Waterford GAA’s strategic plan, launched last week, proposes an innovative approach to improving participation levels and energising clubs.
Former Waterford senior hurling captain Fergal Hartley puts flesh on the bones of that plan.
“First off, we’re trying to increase participation,” says Hartley. “Second, we’re trying to energise clubs. Participation is something for the players, but the energising the clubs part comes in part at least from the parents, getting them involved.”
To that end they’re driving the Well!Kids initiative as part of the plan.
“Parents can be reticent, particularly if they’re from non-GAA backgrounds, about getting involved in coaching kids.
“And usually there’s one former senior hurler there with two county medals already there, and parents with no GAA background may feel self-conscious about getting involved with someone like that in a team.
“We want to create a buzz and an energy in the club on a Saturday morning, so we want to create a soft entry for those parents. Our programme’s based on fun activities rather than skills — throwing bean bags into buckets, hula hoops, fun stuff like that.
“It’s still developing hand-eye coordination in the child, necessary fundamental skills, but anyone with a bit of energy can get involved in it.
"They can fall in with that and then become more involved in the club down the line, maybe attending fundraisers and so on.
“Eventually they might go on to a foundation coaching course. We’ve all seen parents get involved in clubs who had no background in playing themselves but who are great at coaching. So that’s the energising element.”
Making that Saturday morning experience enjoyable is one of the main goals, he adds.
“The more people get involved, the more activity leaders that are there, the better the experience is. We’re hoping to boost participation rates among four to eight-year-olds by 20% and the cumulative effect of that over ten years can be truly transformative.
“What you’re trying to create, for want of a better term, among kids in that age group is almost a birthday party feel to the experience — that they have so much fun on the Saturday morning that all week they’re thinking about going back for more. The other thing is to involve parents who aren’t directly engaged as activity leaders, maybe through coffee mornings, to show the club is about more than hurling and football Those are the core activities of the club but there’s more to it than that.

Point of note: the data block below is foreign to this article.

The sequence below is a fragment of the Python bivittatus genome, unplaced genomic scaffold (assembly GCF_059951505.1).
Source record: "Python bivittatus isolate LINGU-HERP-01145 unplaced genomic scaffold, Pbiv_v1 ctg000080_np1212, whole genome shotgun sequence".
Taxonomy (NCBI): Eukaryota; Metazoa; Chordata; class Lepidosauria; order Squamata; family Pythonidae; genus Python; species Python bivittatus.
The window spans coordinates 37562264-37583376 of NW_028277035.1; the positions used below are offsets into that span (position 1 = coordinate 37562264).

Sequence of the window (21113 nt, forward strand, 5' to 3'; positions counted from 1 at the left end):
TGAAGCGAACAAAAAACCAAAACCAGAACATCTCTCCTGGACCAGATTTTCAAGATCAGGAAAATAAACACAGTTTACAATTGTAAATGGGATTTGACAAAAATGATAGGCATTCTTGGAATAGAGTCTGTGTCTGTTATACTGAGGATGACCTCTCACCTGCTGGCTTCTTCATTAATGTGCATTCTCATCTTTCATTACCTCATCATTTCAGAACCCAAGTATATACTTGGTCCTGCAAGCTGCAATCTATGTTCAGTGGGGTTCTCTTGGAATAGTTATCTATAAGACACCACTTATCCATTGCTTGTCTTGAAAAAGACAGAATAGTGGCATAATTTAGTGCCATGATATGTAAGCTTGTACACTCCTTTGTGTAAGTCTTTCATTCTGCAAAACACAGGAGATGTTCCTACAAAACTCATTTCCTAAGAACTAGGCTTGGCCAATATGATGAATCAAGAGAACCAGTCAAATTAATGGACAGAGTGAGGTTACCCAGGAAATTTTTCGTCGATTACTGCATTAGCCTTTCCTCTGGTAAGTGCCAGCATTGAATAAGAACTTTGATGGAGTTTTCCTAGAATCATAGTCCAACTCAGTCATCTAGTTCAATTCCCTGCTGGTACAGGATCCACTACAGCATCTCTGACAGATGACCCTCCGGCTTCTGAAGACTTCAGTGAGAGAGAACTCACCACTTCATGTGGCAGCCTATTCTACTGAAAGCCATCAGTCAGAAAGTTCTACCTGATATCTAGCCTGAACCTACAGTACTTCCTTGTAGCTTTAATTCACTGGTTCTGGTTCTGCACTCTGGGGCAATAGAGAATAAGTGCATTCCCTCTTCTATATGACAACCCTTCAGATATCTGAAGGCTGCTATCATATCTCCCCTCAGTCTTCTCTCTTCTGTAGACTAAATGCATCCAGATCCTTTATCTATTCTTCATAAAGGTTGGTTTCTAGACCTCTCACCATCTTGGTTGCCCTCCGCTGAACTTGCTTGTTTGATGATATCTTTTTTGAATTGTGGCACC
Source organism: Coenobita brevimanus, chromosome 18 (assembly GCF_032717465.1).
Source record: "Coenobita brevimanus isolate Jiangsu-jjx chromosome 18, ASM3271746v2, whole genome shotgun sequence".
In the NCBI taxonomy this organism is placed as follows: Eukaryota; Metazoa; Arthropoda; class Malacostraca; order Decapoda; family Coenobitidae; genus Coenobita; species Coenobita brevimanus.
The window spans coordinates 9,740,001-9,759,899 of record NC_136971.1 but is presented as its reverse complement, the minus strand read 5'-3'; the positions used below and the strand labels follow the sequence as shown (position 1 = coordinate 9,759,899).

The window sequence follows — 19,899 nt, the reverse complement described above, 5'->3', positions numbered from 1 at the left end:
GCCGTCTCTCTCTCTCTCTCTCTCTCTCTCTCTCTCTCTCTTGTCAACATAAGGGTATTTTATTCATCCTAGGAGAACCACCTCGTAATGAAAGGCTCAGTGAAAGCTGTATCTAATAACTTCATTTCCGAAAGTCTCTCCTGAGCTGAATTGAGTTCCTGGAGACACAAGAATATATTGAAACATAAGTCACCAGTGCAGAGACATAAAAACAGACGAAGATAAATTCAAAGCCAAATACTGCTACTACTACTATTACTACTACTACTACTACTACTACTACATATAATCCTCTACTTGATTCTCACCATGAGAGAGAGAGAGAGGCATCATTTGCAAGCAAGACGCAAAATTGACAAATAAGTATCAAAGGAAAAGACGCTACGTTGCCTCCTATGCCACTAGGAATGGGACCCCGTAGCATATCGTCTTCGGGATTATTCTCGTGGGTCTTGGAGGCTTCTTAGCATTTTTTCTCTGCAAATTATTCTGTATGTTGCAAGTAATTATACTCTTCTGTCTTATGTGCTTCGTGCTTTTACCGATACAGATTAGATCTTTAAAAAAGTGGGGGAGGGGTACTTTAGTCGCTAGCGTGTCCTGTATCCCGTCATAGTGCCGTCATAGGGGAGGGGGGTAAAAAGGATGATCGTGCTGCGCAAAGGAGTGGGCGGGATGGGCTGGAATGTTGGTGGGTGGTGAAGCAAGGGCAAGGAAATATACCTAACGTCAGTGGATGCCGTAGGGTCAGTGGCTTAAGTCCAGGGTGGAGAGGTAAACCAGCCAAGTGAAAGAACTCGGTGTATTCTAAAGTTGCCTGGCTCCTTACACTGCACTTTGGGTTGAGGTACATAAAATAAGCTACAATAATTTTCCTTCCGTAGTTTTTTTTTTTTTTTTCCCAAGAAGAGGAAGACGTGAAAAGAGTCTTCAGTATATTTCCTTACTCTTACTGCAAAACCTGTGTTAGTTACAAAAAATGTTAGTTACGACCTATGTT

“I see it in my own club (Ballygunner) on weekends — we have numbers but on a Saturday morning there’s a great energy in the place because there are so many parents and kids buzzing around the place. It electrifies a club, and that’s what we’re trying to stimulate.”
Waterford have already seen the model in operation in the county.
“There was a mini-pilot scheme carried out in Clashmore which was very successful, and something we’ll be rolling out is that every kid will get their own Well!Kids jersey in their own club colours, rather than generic Cúl Camp tops. So that’ll build the connection with the club, and kids love wearing jerseys anyway. That’s a small point but an important point.
“There’s a Cúl Camp feel to this where we want all the kids in school to talk about it but as I say, one key point is that fun camp atmosphere we won’t be neglecting core Gaelic games skills either. There’ll be something for everybody.”
Hartley points out that the days of “two or three people” driving a club are gone, adding that Waterford also has specific demographic challenges when it comes to clubs and structures.
“I would think there’s a lot of potential that’s not engaged in clubs - everywhere — where you have parents with children involved who could be involved in the club more, and this is hopefully a step along that road.
“For us in Waterford there’s an unusual mix to the population in the county in that 70% of the population is beyond Kilmeaden, and a much smaller number of clubs in that space.
“Activating and energising the clubs in the city area will be key, because that’s where the population is and where it’ll continue to rise. That’s not to suggest for a second that it’ll be focused entirely on the city, but it’s a specific challenge.
"Waterford city to Tramore and then to Kilmeaden, maybe Kilmacthomas, that’s where the bulk of the population is. We have to activate that.”